Pastoral Counselor Wayne Oates used to say that he hadn’t witnessed a healing by the “laying on of hands” but that he had often experienced others’ being healed by the “laying on of ears.” Such restorative listening is a gift we are graced to give each other.
Thursday, March 20, 2014
We learn some things sequentially, a step at a time: first the basics, then intermediate challenges and, only later, greater complexity. Like math, for instance: learn to count, to add, and to subtract; then, to multiply and divide. After this basic arithmetic, take on simple algebra and whatever mathematical marvels are beyond algebra. I have no idea what those marvels might be, by the way. I treated math the way some people treat the required swimming test in college physical education: I waded around in the shallow end of geometry and calculus, took just enough strokes to show I wouldn’t drown in equations and formulas, and promised never to go near the water of numbers again. For most of us, even people who like math, learning it is a series of more or less sequential steps.
A visual artist might start with a big crayon on butcher block paper, move to tempra paints on newsprint, to smaller crayons in a coloring book or on standard white paper, to pencil and ink in a sketchbook, and to water-colors and maybe oils on canvass. There will be lessons, apprenticeships, degree programs, discarded paintings, early shows that include pictures the artist later can’t believe she let see the light of day, as well as a few treasures which show future promise. For the most part, an artist builds skills on top of skills, and the early steps have to come before the later ones.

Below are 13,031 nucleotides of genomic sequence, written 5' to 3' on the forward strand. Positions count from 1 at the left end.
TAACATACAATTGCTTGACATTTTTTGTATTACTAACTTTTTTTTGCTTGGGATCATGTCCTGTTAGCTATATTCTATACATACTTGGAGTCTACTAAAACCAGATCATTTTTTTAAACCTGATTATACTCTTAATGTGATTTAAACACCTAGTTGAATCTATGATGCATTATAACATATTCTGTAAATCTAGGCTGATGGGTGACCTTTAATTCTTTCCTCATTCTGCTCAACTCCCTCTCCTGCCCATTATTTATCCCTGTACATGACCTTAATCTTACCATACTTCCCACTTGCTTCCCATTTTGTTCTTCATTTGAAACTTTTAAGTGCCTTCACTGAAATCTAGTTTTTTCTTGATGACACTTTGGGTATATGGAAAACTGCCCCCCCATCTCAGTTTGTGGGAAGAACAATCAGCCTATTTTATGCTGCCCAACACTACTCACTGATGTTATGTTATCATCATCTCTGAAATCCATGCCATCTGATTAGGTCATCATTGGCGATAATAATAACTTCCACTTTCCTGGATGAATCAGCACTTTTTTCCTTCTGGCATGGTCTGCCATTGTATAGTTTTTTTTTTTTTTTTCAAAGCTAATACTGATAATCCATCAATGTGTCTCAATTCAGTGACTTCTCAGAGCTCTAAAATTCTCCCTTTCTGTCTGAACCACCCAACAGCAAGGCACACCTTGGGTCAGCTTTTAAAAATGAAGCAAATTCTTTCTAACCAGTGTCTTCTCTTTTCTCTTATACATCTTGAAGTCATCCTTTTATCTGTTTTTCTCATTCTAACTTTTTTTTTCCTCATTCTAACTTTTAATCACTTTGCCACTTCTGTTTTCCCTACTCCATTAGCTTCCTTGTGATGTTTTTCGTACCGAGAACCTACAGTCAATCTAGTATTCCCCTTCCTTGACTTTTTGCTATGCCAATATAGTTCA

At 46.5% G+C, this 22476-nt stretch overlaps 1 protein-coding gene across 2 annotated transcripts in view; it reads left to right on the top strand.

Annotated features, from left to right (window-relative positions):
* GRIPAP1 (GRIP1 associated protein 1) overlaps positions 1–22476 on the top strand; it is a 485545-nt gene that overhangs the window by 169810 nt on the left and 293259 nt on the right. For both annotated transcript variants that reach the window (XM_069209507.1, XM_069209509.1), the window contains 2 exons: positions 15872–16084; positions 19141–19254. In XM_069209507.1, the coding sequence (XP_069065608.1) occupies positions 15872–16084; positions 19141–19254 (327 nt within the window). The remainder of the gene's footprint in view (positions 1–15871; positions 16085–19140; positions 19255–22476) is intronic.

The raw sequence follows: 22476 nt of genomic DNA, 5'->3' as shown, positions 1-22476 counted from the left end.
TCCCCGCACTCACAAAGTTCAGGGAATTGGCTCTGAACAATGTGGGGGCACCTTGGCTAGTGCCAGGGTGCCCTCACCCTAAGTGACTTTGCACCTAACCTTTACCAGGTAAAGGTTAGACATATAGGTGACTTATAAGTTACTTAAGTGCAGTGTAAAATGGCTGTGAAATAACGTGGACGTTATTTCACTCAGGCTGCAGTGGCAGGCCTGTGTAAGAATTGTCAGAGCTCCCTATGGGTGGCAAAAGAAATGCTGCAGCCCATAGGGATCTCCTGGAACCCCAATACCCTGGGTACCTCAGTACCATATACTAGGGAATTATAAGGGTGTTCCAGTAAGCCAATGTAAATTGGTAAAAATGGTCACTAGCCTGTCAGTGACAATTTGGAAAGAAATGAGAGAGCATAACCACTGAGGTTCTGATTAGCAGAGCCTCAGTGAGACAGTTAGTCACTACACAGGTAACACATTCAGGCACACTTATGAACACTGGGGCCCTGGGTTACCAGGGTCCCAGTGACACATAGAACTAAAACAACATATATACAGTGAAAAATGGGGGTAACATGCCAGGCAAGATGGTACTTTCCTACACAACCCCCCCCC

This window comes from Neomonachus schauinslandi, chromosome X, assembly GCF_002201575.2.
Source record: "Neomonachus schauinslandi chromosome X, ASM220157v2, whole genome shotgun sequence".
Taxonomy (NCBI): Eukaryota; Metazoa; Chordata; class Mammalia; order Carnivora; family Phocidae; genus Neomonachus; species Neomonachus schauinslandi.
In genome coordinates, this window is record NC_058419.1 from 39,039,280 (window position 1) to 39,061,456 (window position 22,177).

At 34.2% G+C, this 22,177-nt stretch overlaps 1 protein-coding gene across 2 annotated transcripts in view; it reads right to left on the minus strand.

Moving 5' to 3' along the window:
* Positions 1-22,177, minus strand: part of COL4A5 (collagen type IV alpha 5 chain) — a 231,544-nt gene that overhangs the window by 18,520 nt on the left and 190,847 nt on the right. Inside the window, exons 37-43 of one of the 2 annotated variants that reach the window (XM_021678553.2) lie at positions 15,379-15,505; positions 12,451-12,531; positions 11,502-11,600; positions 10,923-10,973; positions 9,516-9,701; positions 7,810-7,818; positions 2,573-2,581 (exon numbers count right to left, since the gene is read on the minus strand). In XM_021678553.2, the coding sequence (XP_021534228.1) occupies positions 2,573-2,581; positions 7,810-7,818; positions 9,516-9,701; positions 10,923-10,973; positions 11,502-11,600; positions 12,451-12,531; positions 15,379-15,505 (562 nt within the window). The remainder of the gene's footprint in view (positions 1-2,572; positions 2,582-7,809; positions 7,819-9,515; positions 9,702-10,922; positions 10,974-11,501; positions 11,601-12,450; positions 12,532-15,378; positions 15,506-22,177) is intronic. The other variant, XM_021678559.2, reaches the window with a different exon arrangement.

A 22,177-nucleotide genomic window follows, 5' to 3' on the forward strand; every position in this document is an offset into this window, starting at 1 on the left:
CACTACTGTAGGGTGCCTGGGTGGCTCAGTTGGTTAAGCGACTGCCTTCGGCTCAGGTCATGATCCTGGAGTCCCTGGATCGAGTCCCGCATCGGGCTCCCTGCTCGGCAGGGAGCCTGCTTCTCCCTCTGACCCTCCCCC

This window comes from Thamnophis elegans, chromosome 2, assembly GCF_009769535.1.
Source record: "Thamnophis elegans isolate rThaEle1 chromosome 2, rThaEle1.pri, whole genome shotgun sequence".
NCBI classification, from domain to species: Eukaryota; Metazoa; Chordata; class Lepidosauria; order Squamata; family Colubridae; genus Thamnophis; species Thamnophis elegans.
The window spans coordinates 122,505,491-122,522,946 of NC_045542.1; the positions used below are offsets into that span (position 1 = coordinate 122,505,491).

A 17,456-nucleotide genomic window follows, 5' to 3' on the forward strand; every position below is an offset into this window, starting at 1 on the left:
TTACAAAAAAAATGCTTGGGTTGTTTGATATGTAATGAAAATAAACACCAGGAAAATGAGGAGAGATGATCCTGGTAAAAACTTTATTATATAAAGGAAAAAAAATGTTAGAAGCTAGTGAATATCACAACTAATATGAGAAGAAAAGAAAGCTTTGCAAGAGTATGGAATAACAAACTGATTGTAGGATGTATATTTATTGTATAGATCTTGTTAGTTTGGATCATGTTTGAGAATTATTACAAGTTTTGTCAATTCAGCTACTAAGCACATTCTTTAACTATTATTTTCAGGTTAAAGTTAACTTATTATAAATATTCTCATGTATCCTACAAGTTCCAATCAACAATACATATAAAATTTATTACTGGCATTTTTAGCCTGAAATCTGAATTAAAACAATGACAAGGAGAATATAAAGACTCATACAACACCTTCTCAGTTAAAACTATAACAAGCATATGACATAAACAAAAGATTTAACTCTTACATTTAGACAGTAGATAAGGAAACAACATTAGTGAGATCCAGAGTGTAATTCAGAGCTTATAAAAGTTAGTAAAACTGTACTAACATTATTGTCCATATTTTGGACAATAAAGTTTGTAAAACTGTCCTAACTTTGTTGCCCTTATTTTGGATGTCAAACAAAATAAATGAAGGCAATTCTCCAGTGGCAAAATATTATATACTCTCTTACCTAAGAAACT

There are a lot of things we learn that way—sequentially: from basic to intermediate to advanced. But we don’t learn about ourselves, or about God, in that kind of predictable and orderly way. There isn’t a course, complete with software, videos, and online support, which can guide you, step-by-step. into self-awareness and self-knowledge. And there certainly isn’t a manual, like one you’d use to prepare for the SAT or the GRE or the Bar Exam, to prepare you to be certified in the knowledge of God. To know ourselves more truly and to know God more fully and deeply is a far more circular, labyrinthine, mysterious, meandering, and joyful adventure than any merely formulaic or step-by-step process could be.
It’s also true that knowing ourselves and knowing God depend on each other. God made us intricately, knows us intimately, loves us unconditionally, and delights in us eternally, which means, to say the very least, that God knows, values, and believes in us far more than we know, value, and believe in ourselves. We can only know our identity—who we really are--by learning it in conversation with Holy Love. That Love invites us to discover ourselves by discovering more of the vast, glad, and fathomless Mystery which is at the heart of all things.